My experiences in the military changed everything. I learned about personal responsibility. My confidence grew in leaps and bounds as I learned new strategies for not depending on anyone. One of the most important lessons the Army taught me was to examine my mistakes and devise alternative strategies ahead of time so when I encountered that same difficulty again, I'd be prepared to deal with it. I learned self-reliance.

Then I married a Japanese woman, left the Army and came to Japan. Many people don't understand that the "strength" of modern Japan is complete and total dependence. They depend on the U.S. and the U.N. to protect them from external enemies. They depend on one of the largest per capita police forces in the world to protect them from criminals. In daily life they depend on countless signs, megaphones, alarms that sounds like chirping birds, and endless uniformed "officials" to tell them where to go, what to do, and how to avoid danger. Train stations have dozens of workers standing around to answer questions, department stores have dozens of sales people and information desks to help them find just the right bargain, and every time you turn around there is a police officer using hand signals to reinforce stop lights, help locate a lost bicycle, or just give you directions.

One of the first things said to me by one of the local Japanese was, "In America you invent machines so you don't have to use your body. In Japan we invent systems so we don't have to use our brains."

So when I read a quote like the one I opened today's blog post with I cannot decide whether to shake my head in sadness or scream in rage. Every time we allow "progressive" policies and programs to make our lives better we surrender some of our own personal ability to make that decision or take that action on our own. Sooner or later we wind up where we are now: a country of cowards and criminals who depend on the government for tax relief from taxes we demanded in order to implement programs we were told would make our lives easier. This:

...a sense of powerlessness, collective irrationality, and perennial political discontent.
is the direct and inevitable result of rich people trying to leverage government to relieve poverty. There is no other cause. There is no other source. This ennui is the direct, unintended consequence of social reform based on utopian fantasies of a perfect world.

I know this for a fact because I have seen it in full operation twice over the course of my life: first in California, second in Japan. The creation of a dependent class is the destruction of personal empowerment. It is a form of enslavement that is reinforced over time by a growing sense of psychic impotence. In order to recapture psychic potency (and partly from boredom) extreme self-indulgence becomes the baseline of acceptable social behavior.

There are young adults in Japan who have not left their bedrooms for years! They are socially powerless and economically dependent on their parents but they know they should not be living that way. Their solution to this impossible dichotomy is either suicide or extreme isolation and sometimes both. There are millions of young people in California, New York, Michigan, Florida, Hawaii, and other "blue" states who are in the exact same situation. True, the internet is a powerful enabling force, but even if you remove the internet completely, these young people will simply read comic books or graphic novels, play video games, and watch television or discount DVD movies. The problem is not the flood of entertainment media. The real problem is that school, society, and the media have conditioned them to believe they cannot help themselves.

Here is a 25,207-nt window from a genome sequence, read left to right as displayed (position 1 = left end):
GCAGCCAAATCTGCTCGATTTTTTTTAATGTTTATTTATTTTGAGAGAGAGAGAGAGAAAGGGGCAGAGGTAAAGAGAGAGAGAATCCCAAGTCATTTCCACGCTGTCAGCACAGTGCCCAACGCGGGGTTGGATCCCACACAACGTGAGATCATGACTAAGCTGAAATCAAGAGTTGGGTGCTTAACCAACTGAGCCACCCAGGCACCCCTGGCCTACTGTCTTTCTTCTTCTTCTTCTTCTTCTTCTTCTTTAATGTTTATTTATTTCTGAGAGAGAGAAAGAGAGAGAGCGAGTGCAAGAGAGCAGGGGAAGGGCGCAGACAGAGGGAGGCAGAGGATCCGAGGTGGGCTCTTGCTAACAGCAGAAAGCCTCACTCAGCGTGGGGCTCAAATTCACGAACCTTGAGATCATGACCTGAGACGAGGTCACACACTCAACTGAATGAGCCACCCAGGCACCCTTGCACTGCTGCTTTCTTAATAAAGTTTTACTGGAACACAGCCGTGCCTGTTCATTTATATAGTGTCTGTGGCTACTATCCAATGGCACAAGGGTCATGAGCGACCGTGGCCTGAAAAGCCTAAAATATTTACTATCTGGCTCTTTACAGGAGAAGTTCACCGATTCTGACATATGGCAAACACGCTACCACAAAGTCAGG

There are two ways out of this quagmire: world war or economic recovery. One or the other. World War is easy and appears to be the current game plan of Iran, the U.N., China, and Russia. Over here on the other side of the coin, decades of Keynesian economics have failed to bring about their promised recovery. That's because Keynesian economics is the economics of government dependence and government dependence adds to the ennui people are feeling because it relieves them of personal responsibility and robs them of personal empowerment. That is why California stands on the brink of economic collapse and Japan's economy has been frozen for so long no one remembers what growth feels like. That is also why Iran, China, and Russia feel confident we cannot block their determination to carry the world into a global war.

War or recovery. That is the choice we are facing. Keynesian economics has failed, so unless we are going to ride to war, we need a better strategy to usher in a new economic recovery. Getting the government out of the market is the first step. Unless you prefer a world war. In that case, just keep right on doing what you're doing until Iran starts throwing missiles around. You shouldn't have long to wait. I'm thinking they're going to want to get the party started before the election and definitely before the Inauguration.